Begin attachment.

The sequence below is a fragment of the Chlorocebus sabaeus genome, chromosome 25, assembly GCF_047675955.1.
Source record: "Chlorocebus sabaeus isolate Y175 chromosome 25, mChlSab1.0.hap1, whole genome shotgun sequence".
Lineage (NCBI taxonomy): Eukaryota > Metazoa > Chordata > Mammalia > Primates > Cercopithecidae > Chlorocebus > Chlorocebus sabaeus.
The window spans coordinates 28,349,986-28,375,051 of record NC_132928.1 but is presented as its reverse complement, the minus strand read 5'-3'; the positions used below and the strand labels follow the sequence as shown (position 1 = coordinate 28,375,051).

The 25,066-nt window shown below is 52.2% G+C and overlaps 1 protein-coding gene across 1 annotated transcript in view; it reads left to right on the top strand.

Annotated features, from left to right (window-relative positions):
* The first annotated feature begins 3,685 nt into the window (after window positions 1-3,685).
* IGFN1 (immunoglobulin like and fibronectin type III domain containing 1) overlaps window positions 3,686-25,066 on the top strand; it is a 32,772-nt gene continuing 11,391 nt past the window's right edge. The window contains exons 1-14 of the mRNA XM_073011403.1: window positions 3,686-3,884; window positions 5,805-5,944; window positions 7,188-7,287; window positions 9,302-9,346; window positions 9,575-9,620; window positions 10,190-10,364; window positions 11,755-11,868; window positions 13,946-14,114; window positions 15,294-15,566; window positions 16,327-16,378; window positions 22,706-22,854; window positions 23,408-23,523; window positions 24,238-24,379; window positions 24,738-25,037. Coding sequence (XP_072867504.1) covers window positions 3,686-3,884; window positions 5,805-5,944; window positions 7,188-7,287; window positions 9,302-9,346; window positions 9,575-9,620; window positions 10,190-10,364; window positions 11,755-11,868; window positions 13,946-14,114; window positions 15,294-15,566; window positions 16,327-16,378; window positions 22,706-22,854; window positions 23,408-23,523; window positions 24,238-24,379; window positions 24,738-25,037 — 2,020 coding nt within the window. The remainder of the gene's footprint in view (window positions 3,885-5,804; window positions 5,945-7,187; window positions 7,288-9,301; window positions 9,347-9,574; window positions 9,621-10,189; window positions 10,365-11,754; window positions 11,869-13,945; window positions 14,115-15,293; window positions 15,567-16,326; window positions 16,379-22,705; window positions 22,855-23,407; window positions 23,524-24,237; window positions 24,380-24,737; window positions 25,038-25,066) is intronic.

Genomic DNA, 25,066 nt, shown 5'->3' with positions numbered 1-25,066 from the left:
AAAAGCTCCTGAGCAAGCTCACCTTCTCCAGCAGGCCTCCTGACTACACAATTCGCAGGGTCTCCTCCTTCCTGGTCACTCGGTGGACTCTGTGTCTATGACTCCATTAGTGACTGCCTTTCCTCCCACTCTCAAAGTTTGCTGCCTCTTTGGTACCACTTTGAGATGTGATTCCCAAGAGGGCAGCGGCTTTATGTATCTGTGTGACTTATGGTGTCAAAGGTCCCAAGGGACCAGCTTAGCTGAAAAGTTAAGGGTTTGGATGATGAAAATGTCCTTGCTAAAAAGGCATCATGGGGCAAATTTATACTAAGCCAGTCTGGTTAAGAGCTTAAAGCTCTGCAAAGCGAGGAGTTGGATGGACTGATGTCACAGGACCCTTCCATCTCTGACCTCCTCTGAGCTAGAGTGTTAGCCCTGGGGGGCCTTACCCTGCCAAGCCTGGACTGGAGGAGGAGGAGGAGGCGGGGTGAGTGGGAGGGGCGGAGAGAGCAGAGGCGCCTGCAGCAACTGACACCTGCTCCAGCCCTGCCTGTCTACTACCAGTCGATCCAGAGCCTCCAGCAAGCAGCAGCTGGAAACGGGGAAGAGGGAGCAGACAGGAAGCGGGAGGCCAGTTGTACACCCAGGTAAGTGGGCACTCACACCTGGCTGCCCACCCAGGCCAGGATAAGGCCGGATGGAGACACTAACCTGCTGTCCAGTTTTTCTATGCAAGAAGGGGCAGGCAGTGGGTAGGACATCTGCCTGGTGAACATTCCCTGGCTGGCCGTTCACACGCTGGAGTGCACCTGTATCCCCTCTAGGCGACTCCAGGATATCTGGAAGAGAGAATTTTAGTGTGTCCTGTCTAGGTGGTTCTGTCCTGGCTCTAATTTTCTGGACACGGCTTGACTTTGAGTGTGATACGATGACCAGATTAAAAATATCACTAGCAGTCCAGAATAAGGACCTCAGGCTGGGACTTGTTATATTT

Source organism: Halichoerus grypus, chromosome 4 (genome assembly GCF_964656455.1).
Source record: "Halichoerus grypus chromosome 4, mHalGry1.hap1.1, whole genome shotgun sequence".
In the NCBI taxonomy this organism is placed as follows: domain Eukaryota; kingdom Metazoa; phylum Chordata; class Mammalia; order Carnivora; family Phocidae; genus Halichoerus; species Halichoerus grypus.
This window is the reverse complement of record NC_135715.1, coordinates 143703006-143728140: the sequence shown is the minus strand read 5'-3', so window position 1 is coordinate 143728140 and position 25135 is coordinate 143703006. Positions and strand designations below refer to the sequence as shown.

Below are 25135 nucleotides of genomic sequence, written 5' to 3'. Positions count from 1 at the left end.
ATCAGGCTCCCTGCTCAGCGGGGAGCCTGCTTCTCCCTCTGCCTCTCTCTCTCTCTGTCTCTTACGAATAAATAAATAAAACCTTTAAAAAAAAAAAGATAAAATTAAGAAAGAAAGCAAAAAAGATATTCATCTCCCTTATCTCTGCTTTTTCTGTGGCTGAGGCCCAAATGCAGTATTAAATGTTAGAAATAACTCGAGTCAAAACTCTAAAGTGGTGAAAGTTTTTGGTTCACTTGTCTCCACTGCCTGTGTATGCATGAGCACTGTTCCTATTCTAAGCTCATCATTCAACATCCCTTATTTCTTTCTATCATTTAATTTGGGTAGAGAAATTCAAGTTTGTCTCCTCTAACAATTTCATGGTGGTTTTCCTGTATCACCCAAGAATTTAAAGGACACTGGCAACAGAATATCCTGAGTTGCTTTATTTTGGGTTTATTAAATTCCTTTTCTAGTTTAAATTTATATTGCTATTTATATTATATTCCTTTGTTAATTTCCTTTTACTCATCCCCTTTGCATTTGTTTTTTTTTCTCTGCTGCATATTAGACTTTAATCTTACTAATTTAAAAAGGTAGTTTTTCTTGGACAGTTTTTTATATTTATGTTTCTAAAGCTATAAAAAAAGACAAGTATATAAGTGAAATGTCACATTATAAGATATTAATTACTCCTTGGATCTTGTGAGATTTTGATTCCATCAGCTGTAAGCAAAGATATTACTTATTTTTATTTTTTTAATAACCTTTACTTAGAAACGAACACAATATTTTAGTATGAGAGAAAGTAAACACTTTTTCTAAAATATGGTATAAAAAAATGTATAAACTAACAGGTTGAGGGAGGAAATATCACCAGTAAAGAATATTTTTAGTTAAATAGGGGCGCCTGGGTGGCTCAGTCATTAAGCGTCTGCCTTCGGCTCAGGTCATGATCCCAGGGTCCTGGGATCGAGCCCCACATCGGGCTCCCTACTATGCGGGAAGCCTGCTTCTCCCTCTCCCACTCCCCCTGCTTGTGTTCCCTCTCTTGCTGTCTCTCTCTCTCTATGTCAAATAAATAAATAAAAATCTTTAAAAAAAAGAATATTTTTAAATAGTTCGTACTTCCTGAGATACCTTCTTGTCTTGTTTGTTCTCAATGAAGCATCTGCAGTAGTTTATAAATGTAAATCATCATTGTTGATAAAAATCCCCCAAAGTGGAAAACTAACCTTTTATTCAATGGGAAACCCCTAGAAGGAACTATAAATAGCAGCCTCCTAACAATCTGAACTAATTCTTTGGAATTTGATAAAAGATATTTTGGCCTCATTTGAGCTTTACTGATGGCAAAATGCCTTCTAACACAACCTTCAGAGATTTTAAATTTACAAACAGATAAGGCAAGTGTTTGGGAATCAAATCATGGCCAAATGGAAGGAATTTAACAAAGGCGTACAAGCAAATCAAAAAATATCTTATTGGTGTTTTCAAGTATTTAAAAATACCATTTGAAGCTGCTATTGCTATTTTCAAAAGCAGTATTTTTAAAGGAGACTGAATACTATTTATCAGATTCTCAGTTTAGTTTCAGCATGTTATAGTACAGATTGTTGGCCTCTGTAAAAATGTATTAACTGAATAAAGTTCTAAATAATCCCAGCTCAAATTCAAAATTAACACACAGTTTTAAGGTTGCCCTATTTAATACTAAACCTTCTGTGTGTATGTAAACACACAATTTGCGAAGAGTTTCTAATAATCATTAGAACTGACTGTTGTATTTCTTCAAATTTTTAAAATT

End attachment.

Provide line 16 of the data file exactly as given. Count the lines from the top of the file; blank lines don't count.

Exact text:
ATCAGGCTCCCTGCTCAGCGGGGAGCCTGCTTCTCCCTCTGCCTCTCTCTCTCTCTGTCTCTTACGAATAAATAAATAAAACCTTTAAAAAAAAAAAGATAAAATTAAGAAAGAAAGCAAAAAAGATATTCATCTCCCTTATCTCTGCTTTTTCTGTGGCTGAGGCCCAAATGCAGTATTAAATGTTAGAAATAACTCGAGTCAAAACTCTAAAGTGGTGAAAGTTTTTGGTTCACTTGTCTCCACTGCCTGTGTATGCATGAGCACTGTTCCTATTCTAAGCTCATCATTCAACATCCCTTATTTCTTTCTATCATTTAATTTGGGTAGAGAAATTCAAGTTTGTCTCCTCTAACAATTTCATGGTGGTTTTCCTGTATCACCCAAGAATTTAAAGGACACTGGCAACAGAATATCCTGAGTTGCTTTATTTTGGGTTTATTAAATTCCTTTTCTAGTTTAAATTTATATTGCTATTTATATTATATTCCTTTGTTAATTTCCTTTTACTCATCCCCTTTGCATTTGTTTTTTTTTCTCTGCTGCATATTAGACTTTAATCTTACTAATTTAAAAAGGTAGTTTTTCTTGGACAGTTTTTTATATTTATGTTTCTAAAGCTATAAAAAAAGACAAGTATATAAGTGAAATGTCACATTATAAGATATTAATTACTCCTTGGATCTTGTGAGATTTTGATTCCATCAGCTGTAAGCAAAGATATTACTTATTTTTATTTTTTTAATAACCTTTACTTAGAAACGAACACAATATTTTAGTATGAGAGAAAGTAAACACTTTTTCTAAAATATGGTATAAAAAAATGTATAAACTAACAGGTTGAGGGAGGAAATATCACCAGTAAAGAATATTTTTAGTTAAATAGGGGCGCCTGGGTGGCTCAGTCATTAAGCGTCTGCCTTCGGCTCAGGTCATGATCCCAGGGTCCTGGGATCGAGCCCCACATCGGGCTCCCTACTATGCGGGAAGCCTGCTTCTCCCTCTCCCACTCCCCCTGCTTGTGTTCCCTCTCTTGCTGTCTCTCTCTCTCTATGTCAAATAAATAAATAAAAATCTTTAAAAAAAAGAATATTTTTAAATAGTTCGTACTTCCTGAGATACCTTCTTGTCTTGTTTGTTCTCAATGAAGCATCTGCAGTAGTTTATAAATGTAAATCATCATTGTTGATAAAAATCCCCCAAAGTGGAAAACTAACCTTTTATTCAATGGGAAACCCCTAGAAGGAACTATAAATAGCAGCCTCCTAACAATCTGAACTAATTCTTTGGAATTTGATAAAAGATATTTTGGCCTCATTTGAGCTTTACTGATGGCAAAATGCCTTCTAACACAACCTTCAGAGATTTTAAATTTACAAACAGATAAGGCAAGTGTTTGGGAATCAAATCATGGCCAAATGGAAGGAATTTAACAAAGGCGTACAAGCAAATCAAAAAATATCTTATTGGTGTTTTCAAGTATTTAAAAATACCATTTGAAGCTGCTATTGCTATTTTCAAAAGCAGTATTTTTAAAGGAGACTGAATACTATTTATCAGATTCTCAGTTTAGTTTCAGCATGTTATAGTACAGATTGTTGGCCTCTGTAAAAATGTATTAACTGAATAAAGTTCTAAATAATCCCAGCTCAAATTCAAAATTAACACACAGTTTTAAGGTTGCCCTATTTAATACTAAACCTTCTGTGTGTATGTAAACACACAATTTGCGAAGAGTTTCTAATAATCATTAGAACTGACTGTTGTATTTCTTCAAATTTTTAAAATT